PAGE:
figure: Fig. 2.

Fig. 2. (a) Top: intensity plot of measured spectra for different delays separated by 400 fs. Bottom: corresponding reconstructed spectra. (b) Reconstructed FID (blue), probe pulse (red), and window function (dashed black curve) used for noise suppression. (c) Amplitude (blue) and phase (red) of reconstructed FID and the square root of the experimental spectrum for the first delay (dashed black curve). (d) Amplitude (blue) and phase (red) of ${P}_S^{(1)}$ after NRB subtraction and the square root of the experimental spectrum for the fourth delay (dashed black curve).

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We measured seven spectra with a delay increment of 400 fs, and the spectral intensities between 2820 and ${3020}\;{{\rm cm}^{- 1}}$ are displayed in Fig. 2(a) (see Data File 1, Data File 2, and Data File 3 [32]). The first two spectra exhibit a strong NRB contribution due to the gold substrate, which is nearly suppressed after delay #3. Also, the shape and intensity of the spectra and the vibrational signatures contained in them depend substantially on the time delay $\tau$. While in standard BB-vSFG, this constitutes a major obstacle for the correct interpretation of data, here, all spectra are crucial as input for HIPPY.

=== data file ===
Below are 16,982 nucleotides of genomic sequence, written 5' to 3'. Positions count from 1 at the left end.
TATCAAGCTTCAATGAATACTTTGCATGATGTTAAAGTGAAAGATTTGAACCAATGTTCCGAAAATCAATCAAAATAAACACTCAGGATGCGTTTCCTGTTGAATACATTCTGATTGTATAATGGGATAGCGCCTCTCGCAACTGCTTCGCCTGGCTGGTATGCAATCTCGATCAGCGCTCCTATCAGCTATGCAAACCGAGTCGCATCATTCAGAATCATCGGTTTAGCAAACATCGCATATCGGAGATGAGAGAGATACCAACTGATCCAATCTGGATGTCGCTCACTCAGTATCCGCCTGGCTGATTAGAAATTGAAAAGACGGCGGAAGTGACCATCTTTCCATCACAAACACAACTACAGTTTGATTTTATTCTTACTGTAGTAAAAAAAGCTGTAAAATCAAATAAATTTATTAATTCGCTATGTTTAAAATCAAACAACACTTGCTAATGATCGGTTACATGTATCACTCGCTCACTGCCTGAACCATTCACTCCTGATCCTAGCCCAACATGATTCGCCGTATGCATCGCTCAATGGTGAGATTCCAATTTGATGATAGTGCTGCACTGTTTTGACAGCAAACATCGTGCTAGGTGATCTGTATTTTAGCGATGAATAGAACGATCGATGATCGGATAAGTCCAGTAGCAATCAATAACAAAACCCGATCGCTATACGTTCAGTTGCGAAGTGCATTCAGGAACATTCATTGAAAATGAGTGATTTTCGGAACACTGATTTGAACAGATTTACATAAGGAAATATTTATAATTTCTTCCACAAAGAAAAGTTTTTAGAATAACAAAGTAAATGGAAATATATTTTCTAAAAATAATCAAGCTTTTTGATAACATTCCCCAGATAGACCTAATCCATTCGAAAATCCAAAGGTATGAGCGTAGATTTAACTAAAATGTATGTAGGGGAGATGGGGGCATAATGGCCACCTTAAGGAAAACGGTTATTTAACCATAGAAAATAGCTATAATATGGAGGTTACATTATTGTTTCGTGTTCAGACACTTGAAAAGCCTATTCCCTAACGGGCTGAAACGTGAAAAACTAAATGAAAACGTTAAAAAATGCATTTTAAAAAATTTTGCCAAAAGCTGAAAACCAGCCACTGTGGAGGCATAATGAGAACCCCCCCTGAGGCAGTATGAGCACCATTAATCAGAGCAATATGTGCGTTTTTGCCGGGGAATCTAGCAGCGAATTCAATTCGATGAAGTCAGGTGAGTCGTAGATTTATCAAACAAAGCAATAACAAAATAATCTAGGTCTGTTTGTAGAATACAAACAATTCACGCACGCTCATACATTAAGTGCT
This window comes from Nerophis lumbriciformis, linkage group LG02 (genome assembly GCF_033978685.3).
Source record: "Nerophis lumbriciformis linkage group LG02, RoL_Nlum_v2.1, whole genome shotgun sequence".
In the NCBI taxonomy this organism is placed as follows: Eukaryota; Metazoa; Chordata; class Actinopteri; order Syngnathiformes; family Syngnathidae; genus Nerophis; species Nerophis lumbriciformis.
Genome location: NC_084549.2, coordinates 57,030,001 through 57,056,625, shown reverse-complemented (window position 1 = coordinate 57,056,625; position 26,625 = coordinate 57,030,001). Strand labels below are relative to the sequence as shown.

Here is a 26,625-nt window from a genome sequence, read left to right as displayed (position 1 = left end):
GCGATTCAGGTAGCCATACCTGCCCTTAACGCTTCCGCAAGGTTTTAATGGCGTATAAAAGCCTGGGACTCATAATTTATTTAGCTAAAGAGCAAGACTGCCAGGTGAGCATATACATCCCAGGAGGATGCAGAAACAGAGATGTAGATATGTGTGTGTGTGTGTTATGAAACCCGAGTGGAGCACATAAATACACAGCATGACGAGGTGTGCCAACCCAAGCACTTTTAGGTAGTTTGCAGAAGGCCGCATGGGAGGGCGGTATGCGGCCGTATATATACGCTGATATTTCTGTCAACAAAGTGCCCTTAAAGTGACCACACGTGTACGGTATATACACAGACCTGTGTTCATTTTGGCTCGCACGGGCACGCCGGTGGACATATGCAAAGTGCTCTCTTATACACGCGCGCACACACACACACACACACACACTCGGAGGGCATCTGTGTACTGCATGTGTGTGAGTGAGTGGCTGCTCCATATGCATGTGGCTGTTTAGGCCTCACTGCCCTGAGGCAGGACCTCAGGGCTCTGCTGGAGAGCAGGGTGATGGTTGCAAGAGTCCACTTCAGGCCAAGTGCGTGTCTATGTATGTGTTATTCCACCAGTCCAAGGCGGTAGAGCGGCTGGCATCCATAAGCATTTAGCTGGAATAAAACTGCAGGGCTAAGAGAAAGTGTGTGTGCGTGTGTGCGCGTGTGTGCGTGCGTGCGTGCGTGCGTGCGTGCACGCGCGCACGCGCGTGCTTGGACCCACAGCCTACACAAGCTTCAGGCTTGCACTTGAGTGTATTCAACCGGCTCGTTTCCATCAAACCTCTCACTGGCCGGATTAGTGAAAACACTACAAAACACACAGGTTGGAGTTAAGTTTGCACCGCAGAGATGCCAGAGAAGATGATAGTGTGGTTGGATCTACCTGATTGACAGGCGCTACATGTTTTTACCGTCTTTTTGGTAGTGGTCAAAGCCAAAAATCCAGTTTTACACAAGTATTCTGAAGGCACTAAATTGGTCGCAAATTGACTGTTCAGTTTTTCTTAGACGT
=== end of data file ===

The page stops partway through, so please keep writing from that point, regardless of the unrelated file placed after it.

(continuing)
The probe pulse and the seven spectra shown in Fig. 2(a) were subsequently used as input to the PIE algorithm (see Code 1, Ref. [33]). After every update, the actual object, i.e., FID, was multiplied with the window function shown in Fig. 2(b) to remove noise in regions where no signal is expected. Typically, after only a few tens of iterations (about 1 s computation time), the algorithm had converged and reconstructed the spectra displayed in the lower panel of Fig. 2(a). Despite some minor discrepancies, the overall shape and magnitude of the spectra at different time delays are very well reproduced. The recovered vibrational FID is displayed in Fig. 2(b) and is Fourier transformed to extract amplitude and phase of the frequency dependent signal. Note that absolute as well as linear phase (absolute time delay) cannot be recovered and would need additional reference measurements [3436]. Therefore, we chose an arbitrary offset so that the phase is zero at the maximum amplitude and subtracted a linear phase so that the remaining phase is flattest for the spectral window considered. Here, only seven spectra were sufficient for a high-fidelity reconstruction, but we can easily include more spectra combined with a smaller time delay increment to improve the results, especially when the signal-to-noise ratio is lower. The spectral amplitude in Fig. 2(c) is dominated by a strong NRB, and the vibrational signatures from the ODT monolayer appear as dips in the NRB envelope.